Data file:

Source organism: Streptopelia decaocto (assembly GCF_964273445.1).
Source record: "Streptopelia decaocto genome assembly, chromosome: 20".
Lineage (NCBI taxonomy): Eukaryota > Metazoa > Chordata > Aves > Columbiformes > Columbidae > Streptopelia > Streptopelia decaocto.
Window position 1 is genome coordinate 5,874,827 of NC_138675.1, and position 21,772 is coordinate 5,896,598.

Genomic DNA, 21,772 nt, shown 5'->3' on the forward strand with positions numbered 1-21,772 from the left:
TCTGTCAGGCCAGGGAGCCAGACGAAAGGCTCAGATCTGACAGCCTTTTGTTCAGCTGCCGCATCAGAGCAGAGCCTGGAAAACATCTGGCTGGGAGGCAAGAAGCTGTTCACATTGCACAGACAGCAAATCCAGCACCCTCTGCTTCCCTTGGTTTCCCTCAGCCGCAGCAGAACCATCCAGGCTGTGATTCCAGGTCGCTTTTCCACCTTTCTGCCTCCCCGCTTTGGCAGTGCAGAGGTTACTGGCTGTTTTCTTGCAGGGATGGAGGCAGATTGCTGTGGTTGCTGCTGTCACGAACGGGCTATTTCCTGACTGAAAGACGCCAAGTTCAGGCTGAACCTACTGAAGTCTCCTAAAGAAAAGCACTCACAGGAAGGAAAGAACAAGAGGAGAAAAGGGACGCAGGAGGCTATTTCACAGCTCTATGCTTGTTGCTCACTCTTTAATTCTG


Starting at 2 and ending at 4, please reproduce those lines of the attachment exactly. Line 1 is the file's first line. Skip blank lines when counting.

Source record: "Streptopelia decaocto genome assembly, chromosome: 20".
Lineage (NCBI taxonomy): Eukaryota > Metazoa > Chordata > Aves > Columbiformes > Columbidae > Streptopelia > Streptopelia decaocto.
Window position 1 is genome coordinate 5,874,827 of NC_138675.1, and position 21,772 is coordinate 5,896,598.